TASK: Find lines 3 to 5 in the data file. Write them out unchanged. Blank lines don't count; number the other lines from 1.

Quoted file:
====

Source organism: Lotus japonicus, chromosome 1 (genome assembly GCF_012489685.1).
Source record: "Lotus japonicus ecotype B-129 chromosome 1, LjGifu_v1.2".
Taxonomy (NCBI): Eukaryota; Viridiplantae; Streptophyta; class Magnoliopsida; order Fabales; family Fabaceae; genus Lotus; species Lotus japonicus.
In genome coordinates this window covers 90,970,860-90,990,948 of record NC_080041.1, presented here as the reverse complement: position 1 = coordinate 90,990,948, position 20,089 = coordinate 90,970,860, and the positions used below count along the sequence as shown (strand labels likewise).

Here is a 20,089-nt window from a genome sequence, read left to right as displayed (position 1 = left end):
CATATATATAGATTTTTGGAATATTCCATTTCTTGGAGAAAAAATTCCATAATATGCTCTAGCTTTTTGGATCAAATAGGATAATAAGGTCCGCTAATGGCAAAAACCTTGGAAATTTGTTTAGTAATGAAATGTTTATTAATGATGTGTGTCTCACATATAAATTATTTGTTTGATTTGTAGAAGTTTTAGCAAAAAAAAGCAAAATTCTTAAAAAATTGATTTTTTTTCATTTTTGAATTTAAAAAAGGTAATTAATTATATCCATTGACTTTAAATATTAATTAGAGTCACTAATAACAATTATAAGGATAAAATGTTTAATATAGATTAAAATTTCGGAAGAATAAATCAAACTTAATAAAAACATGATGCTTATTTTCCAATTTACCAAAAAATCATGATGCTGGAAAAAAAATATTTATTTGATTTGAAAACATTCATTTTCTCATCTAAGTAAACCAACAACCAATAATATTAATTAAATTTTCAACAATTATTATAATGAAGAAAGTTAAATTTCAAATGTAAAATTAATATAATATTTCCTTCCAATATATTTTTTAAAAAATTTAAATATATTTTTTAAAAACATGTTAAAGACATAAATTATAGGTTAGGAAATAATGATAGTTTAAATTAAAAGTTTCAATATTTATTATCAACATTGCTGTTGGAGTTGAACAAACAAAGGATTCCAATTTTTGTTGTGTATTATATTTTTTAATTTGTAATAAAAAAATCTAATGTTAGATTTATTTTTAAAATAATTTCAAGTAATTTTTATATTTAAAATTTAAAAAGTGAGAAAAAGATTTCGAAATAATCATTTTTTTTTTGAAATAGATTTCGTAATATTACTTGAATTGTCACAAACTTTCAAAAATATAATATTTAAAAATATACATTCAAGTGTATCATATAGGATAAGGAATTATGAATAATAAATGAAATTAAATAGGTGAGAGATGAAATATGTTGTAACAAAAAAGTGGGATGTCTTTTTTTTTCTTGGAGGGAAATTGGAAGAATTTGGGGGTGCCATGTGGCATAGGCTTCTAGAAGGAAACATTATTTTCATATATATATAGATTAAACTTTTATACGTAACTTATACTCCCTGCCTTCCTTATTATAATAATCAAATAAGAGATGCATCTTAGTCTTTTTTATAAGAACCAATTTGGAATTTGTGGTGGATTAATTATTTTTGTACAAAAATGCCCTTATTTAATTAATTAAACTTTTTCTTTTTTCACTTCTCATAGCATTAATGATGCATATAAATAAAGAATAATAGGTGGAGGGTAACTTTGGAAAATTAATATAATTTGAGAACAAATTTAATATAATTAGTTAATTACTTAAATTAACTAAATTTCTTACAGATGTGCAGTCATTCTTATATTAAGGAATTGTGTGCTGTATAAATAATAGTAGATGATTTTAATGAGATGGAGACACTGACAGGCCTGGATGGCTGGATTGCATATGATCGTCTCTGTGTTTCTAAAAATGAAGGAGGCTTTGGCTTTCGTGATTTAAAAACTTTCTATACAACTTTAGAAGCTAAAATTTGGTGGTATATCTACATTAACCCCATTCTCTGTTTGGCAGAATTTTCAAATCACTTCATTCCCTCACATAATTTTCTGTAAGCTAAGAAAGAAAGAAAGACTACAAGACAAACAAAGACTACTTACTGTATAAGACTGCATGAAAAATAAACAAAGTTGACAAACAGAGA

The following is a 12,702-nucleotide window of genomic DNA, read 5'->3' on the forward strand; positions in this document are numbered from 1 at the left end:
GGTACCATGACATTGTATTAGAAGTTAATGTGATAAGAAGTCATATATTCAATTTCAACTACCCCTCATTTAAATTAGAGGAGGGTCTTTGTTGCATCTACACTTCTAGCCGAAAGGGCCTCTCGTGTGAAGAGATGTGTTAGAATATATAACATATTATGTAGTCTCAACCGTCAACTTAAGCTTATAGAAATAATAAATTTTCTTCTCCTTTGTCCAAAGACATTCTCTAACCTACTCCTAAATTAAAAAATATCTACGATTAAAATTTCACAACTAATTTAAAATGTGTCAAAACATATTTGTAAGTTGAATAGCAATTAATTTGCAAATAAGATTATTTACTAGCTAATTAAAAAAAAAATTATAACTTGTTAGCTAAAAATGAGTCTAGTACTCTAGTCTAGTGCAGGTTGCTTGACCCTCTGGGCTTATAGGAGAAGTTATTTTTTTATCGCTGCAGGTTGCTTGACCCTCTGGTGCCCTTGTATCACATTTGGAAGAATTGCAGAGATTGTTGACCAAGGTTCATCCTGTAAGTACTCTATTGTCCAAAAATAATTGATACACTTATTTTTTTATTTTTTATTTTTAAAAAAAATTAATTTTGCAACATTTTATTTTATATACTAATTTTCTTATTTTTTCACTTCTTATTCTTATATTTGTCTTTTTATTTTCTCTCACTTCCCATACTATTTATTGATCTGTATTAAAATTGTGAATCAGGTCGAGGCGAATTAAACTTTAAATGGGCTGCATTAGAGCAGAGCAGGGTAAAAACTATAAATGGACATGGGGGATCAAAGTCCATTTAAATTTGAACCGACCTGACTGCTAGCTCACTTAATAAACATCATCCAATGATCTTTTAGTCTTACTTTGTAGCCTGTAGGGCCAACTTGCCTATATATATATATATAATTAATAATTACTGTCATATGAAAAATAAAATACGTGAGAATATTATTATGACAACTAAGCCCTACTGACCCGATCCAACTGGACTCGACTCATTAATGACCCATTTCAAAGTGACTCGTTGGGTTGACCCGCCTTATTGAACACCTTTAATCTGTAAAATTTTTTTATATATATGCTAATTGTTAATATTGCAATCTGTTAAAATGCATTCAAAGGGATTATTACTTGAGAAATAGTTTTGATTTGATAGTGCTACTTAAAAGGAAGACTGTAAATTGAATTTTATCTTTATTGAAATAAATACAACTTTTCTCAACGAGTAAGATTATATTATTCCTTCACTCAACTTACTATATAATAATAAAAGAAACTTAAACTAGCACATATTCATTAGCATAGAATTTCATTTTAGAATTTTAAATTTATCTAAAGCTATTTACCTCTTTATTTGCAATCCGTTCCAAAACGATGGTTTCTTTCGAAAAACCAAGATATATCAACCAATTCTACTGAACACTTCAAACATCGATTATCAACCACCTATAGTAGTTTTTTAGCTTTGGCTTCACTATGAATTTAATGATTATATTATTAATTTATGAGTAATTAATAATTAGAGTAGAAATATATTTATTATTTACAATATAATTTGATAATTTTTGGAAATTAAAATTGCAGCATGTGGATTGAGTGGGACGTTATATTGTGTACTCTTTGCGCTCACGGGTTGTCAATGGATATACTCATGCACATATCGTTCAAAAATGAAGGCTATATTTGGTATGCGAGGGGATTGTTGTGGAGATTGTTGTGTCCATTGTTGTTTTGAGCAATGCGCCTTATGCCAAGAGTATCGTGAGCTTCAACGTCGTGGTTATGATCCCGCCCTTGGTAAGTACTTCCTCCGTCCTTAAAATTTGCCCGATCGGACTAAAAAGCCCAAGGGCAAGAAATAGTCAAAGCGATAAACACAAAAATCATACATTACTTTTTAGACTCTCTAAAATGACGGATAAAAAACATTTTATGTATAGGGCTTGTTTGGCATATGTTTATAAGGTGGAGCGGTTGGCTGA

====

Taxonomy (NCBI): Eukaryota; Viridiplantae; Streptophyta; class Magnoliopsida; order Fabales; family Fabaceae; genus Lotus; species Lotus japonicus.
In genome coordinates this window covers 90,970,860-90,990,948 of record NC_080041.1, presented here as the reverse complement: position 1 = coordinate 90,990,948, position 20,089 = coordinate 90,970,860, and the positions used below count along the sequence as shown (strand labels likewise).

Here is a 20,089-nt window from a genome sequence, read left to right as displayed (position 1 = left end):